During that same month of the first Mass, June 1964, Fr. Calato hired architects to begin drawing the plans for the place of assembly. He also contacted the Ursuline Nuns, whose foundress was St. Angela, to staff the school he could visualize being ready in 15 short months. Before June ended, organizational meetings, one attended by 97 men, another by 122 women, had been held. School children continued to go to St. Louis King of France and St. Catherine of Siena until the new school at St. Angela Merici opened. In August 1964 Archbishop Cody appointed Fr. Jerry Dabria of Sacred Heart parish to be an assistant priest to St. Angela.

A seven-week campaign to raise funds started in September 1964 and by the 27th of that month, the seemingly staggering sum of $700,000 was set as the cost of the place of assembly, not only for worship but also for the formation of the children who would be the future of the parish and the archdiocese.

That same month, 135 men began soliciting funds, which soon surpassed $200,000 in gifts and pledges. More importantly, the parish, still assembling in a restaurant and worshipping without the benefit of kneelers or other conveniences, had its trained ushers, Mass readers, organist, acolytes, altar society, and traffic ushers.

A construction contract for the permanent church and school building was signed on December 22, 1964. The contract was awarded to Gervais F. Favrot Co., general contractor. The completion date, by contract, was scheduled within 240 calendar days.

Near the end of 1964, pilings were driven for the new parish plant that was to have 50,000 square feet of space for church and classrooms. The church, on the first floor, will have seating in the shape as three arms of the cross with the altar in the center. The second floor will provide over 20 classrooms and office space for school administrators and faculty.

At the beginning of the New Year 1965, St. Angela Merici Parish had 1,191 families registered within the parish.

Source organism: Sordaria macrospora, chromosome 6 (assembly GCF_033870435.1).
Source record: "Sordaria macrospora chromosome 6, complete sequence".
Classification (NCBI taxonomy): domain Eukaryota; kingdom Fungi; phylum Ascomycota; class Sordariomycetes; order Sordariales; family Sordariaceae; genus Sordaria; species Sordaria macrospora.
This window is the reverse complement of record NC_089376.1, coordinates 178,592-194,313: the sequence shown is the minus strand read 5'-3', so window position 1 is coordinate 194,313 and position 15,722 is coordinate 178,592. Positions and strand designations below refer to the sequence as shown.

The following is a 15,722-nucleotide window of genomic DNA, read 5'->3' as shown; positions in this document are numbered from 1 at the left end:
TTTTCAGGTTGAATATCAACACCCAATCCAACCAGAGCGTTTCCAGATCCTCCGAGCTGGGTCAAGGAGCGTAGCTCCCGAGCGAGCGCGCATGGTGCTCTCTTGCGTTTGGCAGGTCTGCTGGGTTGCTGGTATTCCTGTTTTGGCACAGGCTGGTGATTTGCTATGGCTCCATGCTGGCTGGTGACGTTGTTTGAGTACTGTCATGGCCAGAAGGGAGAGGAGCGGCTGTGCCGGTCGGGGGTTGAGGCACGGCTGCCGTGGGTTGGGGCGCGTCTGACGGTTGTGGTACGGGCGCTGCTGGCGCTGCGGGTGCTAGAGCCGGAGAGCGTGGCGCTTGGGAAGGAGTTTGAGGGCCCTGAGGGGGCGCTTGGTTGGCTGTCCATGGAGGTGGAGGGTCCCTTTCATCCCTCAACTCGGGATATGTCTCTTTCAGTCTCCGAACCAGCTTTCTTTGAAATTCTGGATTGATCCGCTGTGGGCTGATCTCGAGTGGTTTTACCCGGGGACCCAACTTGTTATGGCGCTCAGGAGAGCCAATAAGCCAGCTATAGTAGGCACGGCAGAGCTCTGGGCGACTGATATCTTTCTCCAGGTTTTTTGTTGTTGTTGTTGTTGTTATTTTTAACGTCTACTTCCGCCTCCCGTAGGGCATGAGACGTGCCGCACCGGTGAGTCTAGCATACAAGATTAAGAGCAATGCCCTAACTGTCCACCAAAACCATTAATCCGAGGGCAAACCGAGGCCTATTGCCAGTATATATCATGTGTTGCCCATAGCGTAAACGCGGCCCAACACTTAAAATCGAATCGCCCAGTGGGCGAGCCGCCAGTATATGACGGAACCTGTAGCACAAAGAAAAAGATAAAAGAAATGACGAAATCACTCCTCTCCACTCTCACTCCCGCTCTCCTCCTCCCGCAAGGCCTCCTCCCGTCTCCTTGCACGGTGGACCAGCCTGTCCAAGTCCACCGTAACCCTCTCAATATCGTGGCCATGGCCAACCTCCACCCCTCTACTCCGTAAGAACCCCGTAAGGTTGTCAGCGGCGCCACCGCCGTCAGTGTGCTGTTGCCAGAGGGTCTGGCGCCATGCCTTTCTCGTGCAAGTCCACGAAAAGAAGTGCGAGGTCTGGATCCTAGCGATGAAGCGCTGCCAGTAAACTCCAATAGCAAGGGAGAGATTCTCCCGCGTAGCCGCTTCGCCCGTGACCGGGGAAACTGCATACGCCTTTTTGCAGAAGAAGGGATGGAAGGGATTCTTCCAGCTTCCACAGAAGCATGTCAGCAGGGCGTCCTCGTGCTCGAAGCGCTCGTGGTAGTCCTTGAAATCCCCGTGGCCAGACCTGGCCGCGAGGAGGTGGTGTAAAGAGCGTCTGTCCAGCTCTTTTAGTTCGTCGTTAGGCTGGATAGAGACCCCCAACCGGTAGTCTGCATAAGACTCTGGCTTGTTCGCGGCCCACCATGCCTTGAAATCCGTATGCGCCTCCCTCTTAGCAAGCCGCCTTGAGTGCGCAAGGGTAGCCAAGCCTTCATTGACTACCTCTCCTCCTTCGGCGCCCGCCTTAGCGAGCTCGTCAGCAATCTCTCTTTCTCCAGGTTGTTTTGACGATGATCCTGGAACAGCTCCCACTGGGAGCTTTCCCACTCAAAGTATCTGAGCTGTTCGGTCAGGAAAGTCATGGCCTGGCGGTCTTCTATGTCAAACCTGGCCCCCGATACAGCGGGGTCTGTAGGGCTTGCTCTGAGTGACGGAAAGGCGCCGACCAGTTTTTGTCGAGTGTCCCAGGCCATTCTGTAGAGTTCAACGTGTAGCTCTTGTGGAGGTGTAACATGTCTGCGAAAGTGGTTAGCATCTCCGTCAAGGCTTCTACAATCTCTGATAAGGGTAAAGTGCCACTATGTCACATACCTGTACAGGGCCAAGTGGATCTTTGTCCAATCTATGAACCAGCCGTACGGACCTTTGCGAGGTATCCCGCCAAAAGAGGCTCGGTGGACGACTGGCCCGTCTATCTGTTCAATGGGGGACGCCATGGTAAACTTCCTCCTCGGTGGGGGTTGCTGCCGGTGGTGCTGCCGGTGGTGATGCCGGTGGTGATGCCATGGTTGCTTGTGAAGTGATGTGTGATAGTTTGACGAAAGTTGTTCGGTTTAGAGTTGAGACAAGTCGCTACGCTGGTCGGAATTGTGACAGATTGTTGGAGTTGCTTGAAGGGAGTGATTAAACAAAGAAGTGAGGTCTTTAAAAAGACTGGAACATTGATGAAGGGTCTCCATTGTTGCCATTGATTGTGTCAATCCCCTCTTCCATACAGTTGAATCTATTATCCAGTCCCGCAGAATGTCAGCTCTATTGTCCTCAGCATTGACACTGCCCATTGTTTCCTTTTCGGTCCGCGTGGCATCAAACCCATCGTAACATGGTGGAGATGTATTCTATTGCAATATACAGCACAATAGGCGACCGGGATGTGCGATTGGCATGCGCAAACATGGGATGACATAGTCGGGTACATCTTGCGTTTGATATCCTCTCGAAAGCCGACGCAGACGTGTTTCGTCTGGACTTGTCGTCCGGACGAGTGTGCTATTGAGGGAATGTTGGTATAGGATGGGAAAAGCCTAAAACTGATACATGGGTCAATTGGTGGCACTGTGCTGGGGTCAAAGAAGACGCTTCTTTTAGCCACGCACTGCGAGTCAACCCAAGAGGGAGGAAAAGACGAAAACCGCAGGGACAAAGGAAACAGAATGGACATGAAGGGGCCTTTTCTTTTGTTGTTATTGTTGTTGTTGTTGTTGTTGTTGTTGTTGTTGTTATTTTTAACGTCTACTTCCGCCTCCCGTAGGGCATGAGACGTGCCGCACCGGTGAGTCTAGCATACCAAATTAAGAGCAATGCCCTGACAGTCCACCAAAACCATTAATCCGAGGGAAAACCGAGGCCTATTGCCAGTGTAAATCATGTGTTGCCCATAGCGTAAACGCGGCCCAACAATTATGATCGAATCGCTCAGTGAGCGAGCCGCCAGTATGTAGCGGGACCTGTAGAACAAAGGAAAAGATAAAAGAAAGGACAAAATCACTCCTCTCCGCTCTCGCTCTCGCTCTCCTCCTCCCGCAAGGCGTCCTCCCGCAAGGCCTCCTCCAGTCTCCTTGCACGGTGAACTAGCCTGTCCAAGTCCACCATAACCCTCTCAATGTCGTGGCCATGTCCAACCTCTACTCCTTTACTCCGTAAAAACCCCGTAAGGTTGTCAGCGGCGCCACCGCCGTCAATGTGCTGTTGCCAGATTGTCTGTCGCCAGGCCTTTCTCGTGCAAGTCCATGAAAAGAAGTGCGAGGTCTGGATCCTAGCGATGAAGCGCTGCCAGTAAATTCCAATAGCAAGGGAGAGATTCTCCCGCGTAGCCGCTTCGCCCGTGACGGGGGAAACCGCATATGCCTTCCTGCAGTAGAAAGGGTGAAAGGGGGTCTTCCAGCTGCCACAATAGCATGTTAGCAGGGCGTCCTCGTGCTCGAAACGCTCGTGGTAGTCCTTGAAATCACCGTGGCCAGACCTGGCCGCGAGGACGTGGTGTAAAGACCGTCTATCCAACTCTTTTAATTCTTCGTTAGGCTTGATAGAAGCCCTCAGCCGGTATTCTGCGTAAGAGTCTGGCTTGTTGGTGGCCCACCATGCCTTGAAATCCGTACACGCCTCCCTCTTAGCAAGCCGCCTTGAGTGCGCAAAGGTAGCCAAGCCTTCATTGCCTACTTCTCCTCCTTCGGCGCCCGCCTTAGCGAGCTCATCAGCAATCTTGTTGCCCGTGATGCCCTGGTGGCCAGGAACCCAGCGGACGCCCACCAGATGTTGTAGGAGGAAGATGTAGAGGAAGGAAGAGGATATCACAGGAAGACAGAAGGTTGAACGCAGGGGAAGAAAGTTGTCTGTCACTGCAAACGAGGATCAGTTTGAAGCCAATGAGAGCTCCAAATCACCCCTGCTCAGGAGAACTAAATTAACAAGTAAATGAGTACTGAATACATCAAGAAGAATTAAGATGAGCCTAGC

When the preliminary registration of school students took place on January 10, 1965, six months after the parish was founded, parents expressed a desire to place their children in the school that was still under construction. On registration day, 100 kindergarteners; 100 first graders, 78 second-graders, 77 third-graders, 76 fourth-graders, and 83 fifth-graders where registered.

On August 22, 1965 the boundaries of our parish were extended to include the area from Homestead Ave. to Oaklawn Dr. between Veterans Hwy. and Interstate 10. The 1965 summer was now ending and it was evident that the school would be ready for opening but the church would not. All efforts were focused on the completion of the school. The parish convent located at 916 Beverly Garden was spruced up and made ready for the Ursuline nuns by volunteer parishioners. Four Ursuline nuns were assigned to St. Angela Merici School; Mother Elizabeth, Principal, Mother Kevin Marie, Mother Maureen Therese and Mother Ann Maureen.

The school opened smoothly on September 1, 1965 and eight days later the New Orleans area was hit with the first “Billion Dollar” Hurricane named “Betsy.” The new upstairs school was used as a shelter for more than 600 persons who sought refuge from the storm.

Mass attendance had increased by approximately 80% since the first Mass on June 7th, 1964; (1,400 to 2,429). Space was becoming an issue so it was decided to open the church earlier than originally planned. Sunday, October 10th, 1965 was the last Sunday at Leon’s after 17 months of use for weekend Mass.

The first Mass at the new St. Angela Merici Church was Sunday, October 17, 1965. Even though the church was not completely furnished, it was sufficiently functional to have Sunday Masses.

The parish had grown so fast that Fr. Calato wanted to make sure the parish stayed connected, informed, and involved so he divided the parish into 16 geographical areas (block system), each with a married couple to serve as the coordinators. Husband-wife teams were assigned for each block and they formed the link between the pastor and parishioners. From this organizational structure, lay-apostles were trained to promote spiritual, cultural, educational, and social activities for the new parish – and it worked well for many years.

In 17 months, Fr. Calato, Fr. Dabria, and the entire St. Angela parish built a City of God, united as family in spirit. Msgr. Henry C. Bezou best captured this spirit in his Homily from the 10th Anniversary Mass, May 25, 1974.

In a word, St. Angela has luminously met the criteria of a vital and vibrant parish: It has had a participation of the members of the assembly; it has been blessed with the “sacrament” of unity – a “holy people brought together and organized under the direction of the bishop”; it has been universal or, simply, Catholic in its outlook; and its parishioners have realized that it is not the place, but the assembly of people in it that is the more important, so the mere edifice of dead stones or of inert concrete and steel is much less significant than the temple of living stones upon which a deanery, a diocese, and the world beyond can and must build. The parishioners of St. Angela represent well and illustriously the definition of the Second Vatican Council. You represent the visible Church as it is established throughout the world.